Saxton will be the nominee. We don't need a poll to tell us.

    Kulongoski cannot be re-elected without a miracle. There's almost no one who can glow about him with a straight face. He's one of the least most popular governors in the State.

    The deeply disenchanted-with-Ted will more than flirt with Westlund (and Saxton!). And Saxton will benefit from a Republican party who can taste the governor's office for the first time in 20 years.

    We have only two hopes:

    (1) Win local and wait: Our only hope is helping Vicki Walker keep her Senate seat, picking up some seats in the house, and hoping for a young (now) inspiring (now and then) person to run for governor in 2010. Ouch.

    (2) Hope for a Mobley Clone: Who will stand up for the babies!?!? Ted still has a chance if a legit lover-of-unborn-children-and-hater-of-gay-people runs as a Constitution Party candidate and goes big. Background for newbies: Dave Frohnmayer in 1990 wouldn't agree to give the religious right veto authority over appointments, so they ran Al Mobley--a strong third-party crazy--against him, and thereby threw the election to Barbara Roberts.)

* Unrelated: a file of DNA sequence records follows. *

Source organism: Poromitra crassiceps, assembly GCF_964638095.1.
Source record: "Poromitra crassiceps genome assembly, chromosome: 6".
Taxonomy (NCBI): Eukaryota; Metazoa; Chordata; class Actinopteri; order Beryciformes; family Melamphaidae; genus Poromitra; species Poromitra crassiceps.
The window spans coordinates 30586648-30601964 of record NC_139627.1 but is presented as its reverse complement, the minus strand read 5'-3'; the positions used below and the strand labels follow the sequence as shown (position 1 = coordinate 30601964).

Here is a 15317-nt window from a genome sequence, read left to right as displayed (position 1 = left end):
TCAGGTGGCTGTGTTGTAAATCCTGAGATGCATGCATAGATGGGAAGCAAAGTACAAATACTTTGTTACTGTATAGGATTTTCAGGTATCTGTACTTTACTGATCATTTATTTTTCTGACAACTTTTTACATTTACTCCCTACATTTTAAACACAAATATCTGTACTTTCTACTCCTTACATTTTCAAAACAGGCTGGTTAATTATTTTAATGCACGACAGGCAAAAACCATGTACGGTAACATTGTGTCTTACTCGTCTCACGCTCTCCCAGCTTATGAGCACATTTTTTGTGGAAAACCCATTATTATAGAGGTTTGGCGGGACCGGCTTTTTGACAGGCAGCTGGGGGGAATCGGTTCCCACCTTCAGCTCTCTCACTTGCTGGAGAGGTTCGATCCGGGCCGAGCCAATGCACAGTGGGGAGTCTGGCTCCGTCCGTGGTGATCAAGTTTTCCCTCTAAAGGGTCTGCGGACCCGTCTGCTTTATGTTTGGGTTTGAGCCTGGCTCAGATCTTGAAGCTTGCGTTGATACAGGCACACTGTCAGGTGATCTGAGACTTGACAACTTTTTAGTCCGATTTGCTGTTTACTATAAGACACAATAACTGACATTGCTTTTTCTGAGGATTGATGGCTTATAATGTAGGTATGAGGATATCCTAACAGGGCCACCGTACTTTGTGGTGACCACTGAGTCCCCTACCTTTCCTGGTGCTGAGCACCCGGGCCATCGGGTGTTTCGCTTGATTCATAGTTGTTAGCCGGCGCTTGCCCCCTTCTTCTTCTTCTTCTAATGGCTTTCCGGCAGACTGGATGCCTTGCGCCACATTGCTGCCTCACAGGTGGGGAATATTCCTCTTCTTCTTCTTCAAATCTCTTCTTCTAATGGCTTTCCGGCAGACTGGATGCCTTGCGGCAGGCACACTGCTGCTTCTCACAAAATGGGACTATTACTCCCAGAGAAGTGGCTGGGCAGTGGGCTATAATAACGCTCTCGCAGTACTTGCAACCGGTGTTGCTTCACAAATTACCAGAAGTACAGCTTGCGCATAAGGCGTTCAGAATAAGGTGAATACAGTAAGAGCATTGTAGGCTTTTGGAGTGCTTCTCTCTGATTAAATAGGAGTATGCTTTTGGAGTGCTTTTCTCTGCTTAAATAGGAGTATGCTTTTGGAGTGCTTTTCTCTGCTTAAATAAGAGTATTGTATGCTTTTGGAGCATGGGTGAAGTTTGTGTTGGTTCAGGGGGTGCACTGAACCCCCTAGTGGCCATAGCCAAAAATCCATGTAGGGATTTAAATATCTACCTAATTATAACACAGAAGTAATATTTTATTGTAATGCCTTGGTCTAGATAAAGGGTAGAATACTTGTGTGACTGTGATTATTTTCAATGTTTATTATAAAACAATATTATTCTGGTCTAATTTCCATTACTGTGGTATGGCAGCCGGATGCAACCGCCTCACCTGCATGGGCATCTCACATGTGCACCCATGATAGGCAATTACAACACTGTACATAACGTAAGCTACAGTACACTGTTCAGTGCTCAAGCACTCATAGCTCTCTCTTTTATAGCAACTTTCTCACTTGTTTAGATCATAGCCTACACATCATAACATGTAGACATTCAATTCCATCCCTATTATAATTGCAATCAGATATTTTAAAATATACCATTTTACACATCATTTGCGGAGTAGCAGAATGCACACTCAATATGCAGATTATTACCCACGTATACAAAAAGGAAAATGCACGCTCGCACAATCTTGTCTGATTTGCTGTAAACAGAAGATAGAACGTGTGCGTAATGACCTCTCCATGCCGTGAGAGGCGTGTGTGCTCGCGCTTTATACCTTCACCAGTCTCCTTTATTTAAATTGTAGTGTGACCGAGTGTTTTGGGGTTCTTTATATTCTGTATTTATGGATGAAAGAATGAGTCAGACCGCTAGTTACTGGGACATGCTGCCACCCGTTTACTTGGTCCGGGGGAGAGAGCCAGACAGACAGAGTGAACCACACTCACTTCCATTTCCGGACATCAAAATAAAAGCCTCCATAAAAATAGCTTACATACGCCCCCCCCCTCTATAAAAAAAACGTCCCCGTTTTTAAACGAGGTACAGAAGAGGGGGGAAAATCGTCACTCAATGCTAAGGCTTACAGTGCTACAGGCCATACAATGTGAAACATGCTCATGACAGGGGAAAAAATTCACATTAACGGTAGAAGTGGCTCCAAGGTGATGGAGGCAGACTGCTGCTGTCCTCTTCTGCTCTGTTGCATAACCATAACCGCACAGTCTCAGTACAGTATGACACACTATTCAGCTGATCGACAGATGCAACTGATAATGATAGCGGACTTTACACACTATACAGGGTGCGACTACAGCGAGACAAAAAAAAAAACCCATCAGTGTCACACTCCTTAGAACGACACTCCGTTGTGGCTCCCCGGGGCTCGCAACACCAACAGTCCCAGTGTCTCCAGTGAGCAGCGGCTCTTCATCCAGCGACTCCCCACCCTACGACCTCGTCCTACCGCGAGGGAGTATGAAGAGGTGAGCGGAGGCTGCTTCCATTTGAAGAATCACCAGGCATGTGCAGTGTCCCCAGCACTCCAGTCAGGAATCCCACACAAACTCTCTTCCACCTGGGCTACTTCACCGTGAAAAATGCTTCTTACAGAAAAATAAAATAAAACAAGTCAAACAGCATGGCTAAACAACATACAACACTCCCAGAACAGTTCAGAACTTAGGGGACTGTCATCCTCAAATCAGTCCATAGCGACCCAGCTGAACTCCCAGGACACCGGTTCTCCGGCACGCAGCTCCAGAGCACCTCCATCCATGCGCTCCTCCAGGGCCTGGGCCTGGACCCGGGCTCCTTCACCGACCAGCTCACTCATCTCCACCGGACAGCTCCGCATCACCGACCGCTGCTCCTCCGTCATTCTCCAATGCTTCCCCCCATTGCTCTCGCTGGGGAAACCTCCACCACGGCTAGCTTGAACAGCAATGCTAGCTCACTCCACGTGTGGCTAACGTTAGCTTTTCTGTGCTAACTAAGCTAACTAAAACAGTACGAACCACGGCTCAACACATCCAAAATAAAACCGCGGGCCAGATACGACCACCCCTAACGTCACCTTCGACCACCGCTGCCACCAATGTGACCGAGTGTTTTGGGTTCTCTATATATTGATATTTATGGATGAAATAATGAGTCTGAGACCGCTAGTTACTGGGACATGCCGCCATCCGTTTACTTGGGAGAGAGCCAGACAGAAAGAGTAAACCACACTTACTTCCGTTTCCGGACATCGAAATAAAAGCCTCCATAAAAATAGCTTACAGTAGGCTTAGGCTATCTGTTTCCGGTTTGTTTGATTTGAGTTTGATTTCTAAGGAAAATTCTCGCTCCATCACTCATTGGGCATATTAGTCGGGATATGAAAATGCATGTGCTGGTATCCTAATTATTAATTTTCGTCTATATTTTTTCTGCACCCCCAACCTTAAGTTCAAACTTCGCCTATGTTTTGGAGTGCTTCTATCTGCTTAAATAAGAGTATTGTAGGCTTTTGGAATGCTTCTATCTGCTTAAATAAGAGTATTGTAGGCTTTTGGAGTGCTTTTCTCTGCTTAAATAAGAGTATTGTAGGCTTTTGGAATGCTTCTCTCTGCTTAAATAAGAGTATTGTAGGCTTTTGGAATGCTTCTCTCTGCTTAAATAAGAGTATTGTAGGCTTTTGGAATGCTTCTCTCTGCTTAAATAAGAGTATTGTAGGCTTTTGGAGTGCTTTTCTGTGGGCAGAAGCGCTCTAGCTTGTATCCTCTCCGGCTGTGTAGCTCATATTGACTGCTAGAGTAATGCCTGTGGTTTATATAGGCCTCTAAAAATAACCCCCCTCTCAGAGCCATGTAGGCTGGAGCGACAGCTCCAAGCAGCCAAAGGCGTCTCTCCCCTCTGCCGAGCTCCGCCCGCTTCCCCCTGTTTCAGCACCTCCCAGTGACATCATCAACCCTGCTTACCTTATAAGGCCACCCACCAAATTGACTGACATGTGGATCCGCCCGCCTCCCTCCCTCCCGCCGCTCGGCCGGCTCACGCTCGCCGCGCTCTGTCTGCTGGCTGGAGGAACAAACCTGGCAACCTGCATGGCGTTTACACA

But Saxton has shown he's willing to make dirty deals to protect his right flank (see McIntyre on TABOR and Lars Larson on immigration). He'll likely make the deal that Frohnmayer wouldn't.

    Otherwise, I fear Ted is doomed. And a Saxton term as Governor will be TERRIBLE for the State. (Far worse than a Mannix term.)

  • Saxton will be a dangerous governor (unverified)

    A Saxton term as Governor will be terrible for Oregon. Worse than a Mannix term.

    Here's what a Saxton tenure as Governor will look like:

    --Saxton will try to tear down civil justice protections (i.e., he wil be for "tort reform")--not because there's any policy merit to anti-trial-lawyer stuff, but because it will gut a major public interest funder and make his corporate paymasters happy.

    --Saxton will champion TABOR, which nearly ruined Colorado, before even their Republican Governor admitted it had to go.

    --Saxton will try to crush public employees -- convincing the public that public workers should suffer the same benefit-slashes as seen in the private sector (without getting a raise in base pay to match the private sector).

    --Saxton will work to open the forests for mass tree cuttings. In the name of "jobs" and "balance."

    --Saxton will gut emissions standards. In the name of "transportation" and "economic growth."

    --Saxton will veto any pro-land-use-regulation work.

    -- Saxton might well propose (or at least sign) an elimination of the $50 tax the name of "trimming the fat."